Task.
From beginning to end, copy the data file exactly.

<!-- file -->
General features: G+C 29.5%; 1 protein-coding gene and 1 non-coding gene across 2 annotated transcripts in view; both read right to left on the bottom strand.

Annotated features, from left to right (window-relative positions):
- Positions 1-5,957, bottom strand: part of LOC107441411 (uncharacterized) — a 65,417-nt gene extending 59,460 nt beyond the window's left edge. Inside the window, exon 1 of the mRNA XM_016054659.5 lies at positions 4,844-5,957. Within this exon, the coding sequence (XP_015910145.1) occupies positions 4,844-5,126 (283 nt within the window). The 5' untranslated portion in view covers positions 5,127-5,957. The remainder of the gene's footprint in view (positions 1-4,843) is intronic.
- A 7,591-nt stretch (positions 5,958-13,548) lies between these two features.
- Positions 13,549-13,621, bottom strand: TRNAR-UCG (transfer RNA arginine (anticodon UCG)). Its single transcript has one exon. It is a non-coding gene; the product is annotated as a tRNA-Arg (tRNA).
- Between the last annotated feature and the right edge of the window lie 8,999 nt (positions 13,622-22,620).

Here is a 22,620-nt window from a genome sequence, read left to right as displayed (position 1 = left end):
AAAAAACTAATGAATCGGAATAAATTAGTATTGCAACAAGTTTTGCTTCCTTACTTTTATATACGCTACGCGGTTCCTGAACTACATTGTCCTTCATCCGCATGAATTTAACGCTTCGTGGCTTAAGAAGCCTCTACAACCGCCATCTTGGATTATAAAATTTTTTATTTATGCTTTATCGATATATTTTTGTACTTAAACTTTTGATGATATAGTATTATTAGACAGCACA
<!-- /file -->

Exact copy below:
General features: G+C 29.5%; 1 protein-coding gene and 1 non-coding gene across 2 annotated transcripts in view; both read right to left on the bottom strand.

Annotated features, from left to right (window-relative positions):
- Positions 1-5,957, bottom strand: part of LOC107441411 (uncharacterized) — a 65,417-nt gene extending 59,460 nt beyond the window's left edge. Inside the window, exon 1 of the mRNA XM_016054659.5 lies at positions 4,844-5,957. Within this exon, the coding sequence (XP_015910145.1) occupies positions 4,844-5,126 (283 nt within the window). The 5' untranslated portion in view covers positions 5,127-5,957. The remainder of the gene's footprint in view (positions 1-4,843) is intronic.
- A 7,591-nt stretch (positions 5,958-13,548) lies between these two features.
- Positions 13,549-13,621, bottom strand: TRNAR-UCG (transfer RNA arginine (anticodon UCG)). Its single transcript has one exon. It is a non-coding gene; the product is annotated as a tRNA-Arg (tRNA).
- Between the last annotated feature and the right edge of the window lie 8,999 nt (positions 13,622-22,620).

Here is a 22,620-nt window from a genome sequence, read left to right as displayed (position 1 = left end):
AAAAAACTAATGAATCGGAATAAATTAGTATTGCAACAAGTTTTGCTTCCTTACTTTTATATACGCTACGCGGTTCCTGAACTACATTGTCCTTCATCCGCATGAATTTAACGCTTCGTGGCTTAAGAAGCCTCTACAACCGCCATCTTGGATTATAAAATTTTTTATTTATGCTTTATCGATATATTTTTGTACTTAAACTTTTGATGATATAGTATTATTAGACAGCACA